I recently read an essay by John R. Clarke titled “‘Just Like Us’: Cultural Constructions of Sexuality and Race in Roman Art” and an essay by Diane Wolfthal called “Imaging the Self: Ritual and Representation in a Yiddish Book of Customs”. While both write on seemly different topics, they each observe what the “Other” is to a historically dominant culture and explain why this is significant. In Wolfthal’s case, she goes on to introduce how the “Other” recorded themselves visually and how that compares to later, outside representations of the “Other”. Clarke’s thesis is focused more on why the “Other” was not so strange at the time – it is simply our modern values and understandings projected onto these images that make them “Other”. Relative perspective is central to both their essays, as Wolfthal states
“[But] recent art history has shown that no representation is a passive reflection of reality; all are cultural constructions that have a point of view.”
This makes me consider a question I raised while reading Art & Otherness by Thomas McEvilley, specifically, can we truly ever understand art from a culture other than our own? If so, how? And if we can’t – what will be the consequences? I would like to answer, “Yes, of course we can come to understand art from other cultures through scholarship and intentional communication”. However – other than contemporary art, and possibly some Modern art, where we can still talk to the creators of pieces, can we ever really be sure on the artist’s meaning and intention, besides the historical and cultural norms? It remains to be answered.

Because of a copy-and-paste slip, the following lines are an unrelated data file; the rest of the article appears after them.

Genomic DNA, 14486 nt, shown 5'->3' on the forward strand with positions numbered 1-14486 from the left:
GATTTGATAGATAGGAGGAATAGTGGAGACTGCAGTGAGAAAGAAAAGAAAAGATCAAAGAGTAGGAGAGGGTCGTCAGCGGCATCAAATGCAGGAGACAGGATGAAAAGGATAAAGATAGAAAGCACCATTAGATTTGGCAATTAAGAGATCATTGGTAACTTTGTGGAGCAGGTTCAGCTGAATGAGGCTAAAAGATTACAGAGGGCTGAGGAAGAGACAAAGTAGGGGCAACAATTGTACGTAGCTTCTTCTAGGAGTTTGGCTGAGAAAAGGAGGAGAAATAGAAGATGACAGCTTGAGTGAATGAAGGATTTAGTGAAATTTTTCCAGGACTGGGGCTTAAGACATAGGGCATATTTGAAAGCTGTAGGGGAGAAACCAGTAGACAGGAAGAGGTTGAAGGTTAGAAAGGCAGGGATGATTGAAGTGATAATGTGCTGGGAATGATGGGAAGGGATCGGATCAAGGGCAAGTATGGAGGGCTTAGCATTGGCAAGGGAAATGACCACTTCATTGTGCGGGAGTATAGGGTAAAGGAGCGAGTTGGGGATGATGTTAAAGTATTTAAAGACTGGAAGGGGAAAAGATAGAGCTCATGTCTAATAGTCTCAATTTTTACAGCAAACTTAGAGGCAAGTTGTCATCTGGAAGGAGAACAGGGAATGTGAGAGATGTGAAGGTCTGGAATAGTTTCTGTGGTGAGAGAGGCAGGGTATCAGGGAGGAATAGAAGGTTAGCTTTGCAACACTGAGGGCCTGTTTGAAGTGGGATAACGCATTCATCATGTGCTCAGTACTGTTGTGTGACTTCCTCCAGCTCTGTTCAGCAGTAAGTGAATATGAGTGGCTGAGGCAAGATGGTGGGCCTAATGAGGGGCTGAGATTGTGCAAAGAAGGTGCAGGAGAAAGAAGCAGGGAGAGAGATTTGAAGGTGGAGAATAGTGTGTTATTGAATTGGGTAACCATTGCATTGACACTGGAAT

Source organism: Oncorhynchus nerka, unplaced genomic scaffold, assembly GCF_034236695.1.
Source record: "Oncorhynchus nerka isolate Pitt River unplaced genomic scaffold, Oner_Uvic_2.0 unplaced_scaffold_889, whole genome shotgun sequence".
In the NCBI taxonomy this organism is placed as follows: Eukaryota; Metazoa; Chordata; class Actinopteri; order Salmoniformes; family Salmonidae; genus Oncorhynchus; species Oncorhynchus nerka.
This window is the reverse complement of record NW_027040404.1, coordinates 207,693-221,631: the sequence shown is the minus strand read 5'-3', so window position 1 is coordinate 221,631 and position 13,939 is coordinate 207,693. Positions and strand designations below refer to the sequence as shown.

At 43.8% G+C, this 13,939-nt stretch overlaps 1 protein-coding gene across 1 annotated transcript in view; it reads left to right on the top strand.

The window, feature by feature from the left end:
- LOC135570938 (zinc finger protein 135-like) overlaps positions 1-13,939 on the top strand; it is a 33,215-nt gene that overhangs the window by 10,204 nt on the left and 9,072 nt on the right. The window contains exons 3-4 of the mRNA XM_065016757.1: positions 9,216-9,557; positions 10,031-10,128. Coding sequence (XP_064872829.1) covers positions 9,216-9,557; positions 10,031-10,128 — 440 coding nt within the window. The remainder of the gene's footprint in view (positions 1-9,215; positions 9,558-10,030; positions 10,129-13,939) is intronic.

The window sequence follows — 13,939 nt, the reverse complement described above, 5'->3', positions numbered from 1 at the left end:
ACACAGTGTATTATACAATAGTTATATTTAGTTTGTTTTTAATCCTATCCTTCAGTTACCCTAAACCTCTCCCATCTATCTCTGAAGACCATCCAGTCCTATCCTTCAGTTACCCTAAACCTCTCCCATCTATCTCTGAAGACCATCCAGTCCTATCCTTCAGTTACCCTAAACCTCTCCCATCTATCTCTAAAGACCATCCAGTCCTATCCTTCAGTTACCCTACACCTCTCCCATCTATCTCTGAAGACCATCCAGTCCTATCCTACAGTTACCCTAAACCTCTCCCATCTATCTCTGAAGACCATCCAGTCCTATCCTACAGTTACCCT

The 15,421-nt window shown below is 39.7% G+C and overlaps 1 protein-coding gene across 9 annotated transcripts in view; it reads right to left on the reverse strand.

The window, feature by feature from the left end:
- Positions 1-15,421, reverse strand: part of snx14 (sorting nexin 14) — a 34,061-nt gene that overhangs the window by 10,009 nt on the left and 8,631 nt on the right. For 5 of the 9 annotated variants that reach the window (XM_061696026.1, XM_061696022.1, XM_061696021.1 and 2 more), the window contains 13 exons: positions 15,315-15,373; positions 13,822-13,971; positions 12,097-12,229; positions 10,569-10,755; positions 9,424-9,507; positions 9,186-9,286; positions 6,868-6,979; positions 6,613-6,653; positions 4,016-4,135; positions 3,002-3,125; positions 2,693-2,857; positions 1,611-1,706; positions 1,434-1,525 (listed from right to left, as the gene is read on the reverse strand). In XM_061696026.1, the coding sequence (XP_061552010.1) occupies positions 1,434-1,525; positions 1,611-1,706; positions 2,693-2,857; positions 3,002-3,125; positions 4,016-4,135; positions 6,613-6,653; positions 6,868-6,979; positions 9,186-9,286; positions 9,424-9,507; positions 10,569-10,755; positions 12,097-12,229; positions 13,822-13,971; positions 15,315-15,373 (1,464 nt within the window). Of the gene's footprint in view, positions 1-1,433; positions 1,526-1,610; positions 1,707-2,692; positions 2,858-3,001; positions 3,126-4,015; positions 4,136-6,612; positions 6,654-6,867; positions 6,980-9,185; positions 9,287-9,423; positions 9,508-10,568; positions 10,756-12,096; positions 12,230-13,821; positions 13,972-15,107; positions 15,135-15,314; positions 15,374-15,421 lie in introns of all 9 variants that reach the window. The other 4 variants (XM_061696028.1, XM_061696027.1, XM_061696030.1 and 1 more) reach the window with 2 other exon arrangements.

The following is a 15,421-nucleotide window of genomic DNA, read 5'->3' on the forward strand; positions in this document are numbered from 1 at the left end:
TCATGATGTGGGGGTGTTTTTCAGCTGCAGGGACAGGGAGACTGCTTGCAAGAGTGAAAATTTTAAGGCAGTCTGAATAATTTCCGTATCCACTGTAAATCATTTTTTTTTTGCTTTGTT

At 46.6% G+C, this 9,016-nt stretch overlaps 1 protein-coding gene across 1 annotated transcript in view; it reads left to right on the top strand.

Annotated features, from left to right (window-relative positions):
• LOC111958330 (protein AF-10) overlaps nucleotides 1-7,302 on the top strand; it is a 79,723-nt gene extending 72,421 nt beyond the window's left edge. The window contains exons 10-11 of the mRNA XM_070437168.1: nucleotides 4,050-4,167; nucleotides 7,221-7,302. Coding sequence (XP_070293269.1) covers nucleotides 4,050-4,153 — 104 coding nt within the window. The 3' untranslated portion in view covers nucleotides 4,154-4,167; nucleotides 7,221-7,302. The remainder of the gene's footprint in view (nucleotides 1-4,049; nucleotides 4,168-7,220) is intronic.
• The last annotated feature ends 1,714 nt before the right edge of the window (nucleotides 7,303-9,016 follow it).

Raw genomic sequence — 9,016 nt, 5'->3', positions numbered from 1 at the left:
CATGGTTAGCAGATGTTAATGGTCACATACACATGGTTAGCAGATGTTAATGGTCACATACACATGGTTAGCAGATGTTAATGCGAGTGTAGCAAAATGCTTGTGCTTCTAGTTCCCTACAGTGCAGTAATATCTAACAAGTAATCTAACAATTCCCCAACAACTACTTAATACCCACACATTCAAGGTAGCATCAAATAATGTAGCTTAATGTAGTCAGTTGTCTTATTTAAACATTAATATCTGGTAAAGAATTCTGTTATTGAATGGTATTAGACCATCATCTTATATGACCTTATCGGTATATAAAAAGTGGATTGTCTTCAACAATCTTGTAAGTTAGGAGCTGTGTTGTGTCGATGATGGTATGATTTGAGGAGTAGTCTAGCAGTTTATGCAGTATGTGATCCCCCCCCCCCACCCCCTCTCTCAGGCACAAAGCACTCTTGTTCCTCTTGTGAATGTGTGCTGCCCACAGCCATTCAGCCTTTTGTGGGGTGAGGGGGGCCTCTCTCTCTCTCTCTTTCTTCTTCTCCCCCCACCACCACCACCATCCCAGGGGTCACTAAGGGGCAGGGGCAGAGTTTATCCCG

Ellee Banaszak, Hope College, Class of 2017
Source: Pinder, Kymberly N., Race-ing Art History: Critical Readings in Race and Art History (pp. 1-36)